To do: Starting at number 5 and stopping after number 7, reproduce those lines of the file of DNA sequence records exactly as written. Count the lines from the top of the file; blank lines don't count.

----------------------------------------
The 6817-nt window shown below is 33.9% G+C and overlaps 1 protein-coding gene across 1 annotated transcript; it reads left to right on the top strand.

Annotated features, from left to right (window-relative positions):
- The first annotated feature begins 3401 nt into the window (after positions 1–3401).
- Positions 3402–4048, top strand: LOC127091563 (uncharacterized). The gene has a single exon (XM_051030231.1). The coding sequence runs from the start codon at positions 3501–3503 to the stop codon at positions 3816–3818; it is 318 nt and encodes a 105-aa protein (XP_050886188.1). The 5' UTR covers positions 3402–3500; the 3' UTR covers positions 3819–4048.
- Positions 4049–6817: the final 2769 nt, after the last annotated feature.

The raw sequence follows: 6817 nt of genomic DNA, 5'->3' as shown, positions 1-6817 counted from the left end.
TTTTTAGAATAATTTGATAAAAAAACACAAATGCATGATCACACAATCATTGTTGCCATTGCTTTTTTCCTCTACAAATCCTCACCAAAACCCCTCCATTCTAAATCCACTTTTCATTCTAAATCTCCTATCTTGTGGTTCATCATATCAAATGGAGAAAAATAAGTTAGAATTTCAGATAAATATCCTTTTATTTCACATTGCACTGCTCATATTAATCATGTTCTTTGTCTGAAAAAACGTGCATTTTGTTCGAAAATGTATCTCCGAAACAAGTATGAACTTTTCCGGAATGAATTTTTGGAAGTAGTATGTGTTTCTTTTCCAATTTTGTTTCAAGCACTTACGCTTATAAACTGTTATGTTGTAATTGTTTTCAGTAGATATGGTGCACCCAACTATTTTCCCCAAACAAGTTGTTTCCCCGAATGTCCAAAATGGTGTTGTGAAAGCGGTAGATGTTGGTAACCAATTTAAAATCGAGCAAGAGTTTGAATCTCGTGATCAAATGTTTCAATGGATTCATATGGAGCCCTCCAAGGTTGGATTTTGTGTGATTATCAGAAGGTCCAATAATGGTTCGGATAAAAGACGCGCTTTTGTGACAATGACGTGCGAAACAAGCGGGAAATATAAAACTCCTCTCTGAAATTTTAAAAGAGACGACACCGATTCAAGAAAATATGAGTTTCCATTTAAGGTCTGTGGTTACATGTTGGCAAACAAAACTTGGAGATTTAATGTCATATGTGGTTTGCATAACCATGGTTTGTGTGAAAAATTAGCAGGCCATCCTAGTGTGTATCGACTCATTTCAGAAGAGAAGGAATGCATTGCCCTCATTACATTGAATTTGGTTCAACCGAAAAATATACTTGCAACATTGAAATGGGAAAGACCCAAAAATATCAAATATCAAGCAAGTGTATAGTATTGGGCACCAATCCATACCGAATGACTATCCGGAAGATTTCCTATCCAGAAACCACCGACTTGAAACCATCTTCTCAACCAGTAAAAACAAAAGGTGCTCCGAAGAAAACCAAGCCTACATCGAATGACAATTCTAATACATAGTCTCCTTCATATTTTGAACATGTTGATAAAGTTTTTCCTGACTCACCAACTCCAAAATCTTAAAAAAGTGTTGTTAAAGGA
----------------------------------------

- Positions 4049–6817: the final 2769 nt, after the last annotated feature.

The raw sequence follows: 6817 nt of genomic DNA, 5'->3' as shown, positions 1-6817 counted from the left end.
TTTTTAGAATAATTTGATAAAAAAACACAAATGCATGATCACACAATCATTGTTGCCATTGCTTTTTTCCTCTACAAATCCTCACCAAAACCCCTCCATTCTAAATCCACTTTTCATTCTAAATCTCCTATCTTGTGGTTCATCATATCAAATGGAGAAAAATAAGTTAGAATTTCAGATAAATATCCTTTTATTTCACATTGCACTGCTCATATTAATCATGTTCTTTGTCTGAAAAAACGTGCATTTTGTTCGAAAATGTATCTCCGAAACAAGTATGAACTTTTCCGGAATGAATTTTTGGAAGTAGTATGTGTTTCTTTTCCAATTTTGTTTCAAGCACTTACGCTTATAAACTGTTATGTTGTAATTGTTTTCAGTAGATATGGTGCACCCAACTATTTTCCCCAAACAAGTTGTTTCCCCGAATGTCCAAAATGGTGTTGTGAAAGCGGTAGATGTTGGTAACCAATTTAAAATCGAGCAAGAGTTTGAATCTCGTGATCAAATGTTTCAATGGATTCATATGGAGCCCTCCAAGGTTGGATTTTGTGTGATTATCAGAAGGTCCAATAATGGTTCGGATAAAAGACGCGCTTTTGTGACAATGACGTGCGAAACAAGCGGGAAATATAAAACTCCTCTCTGAAATTTTAAAAGAGACGACACCGATTCAAGAAAATATGAGTTTCCATTTAAGGTCTGTGGTTACATGTTGGCAAACAAAACTTGGAGATTTAATGTCATATGTGGTTTGCATAACCATGGTTTGTGTGAAAAATTAGCAGGCCATCCTAGTGTGTATCGACTCATTTCAGAAGAGAAGGAATGCATTGCCCTCATTACATTGAATTTGGTTCAACCGAAAAATATACTTGCAACATTGAAATGGGAAAGACCCAAAAATATCAAATATCAAGCAAGTGTATAGTATTGGGCACCAATCCATACCGAATGACTATCCGGAAGATTTCCTATCCAGAAACCACCGACTTGAAACCATCTTCTCAACCAGTAAAAACAAAAGGTGCTCCGAAGAAAACCAAGCCTACATCGAATGACAATTCTAATACATAGTCTCCTTCATATTTTGAACATGTTGATAAAGTTTTTCCTGACTCACCAACTCCAAAATCTTAAAAAAGTGTTGTTAAAGGA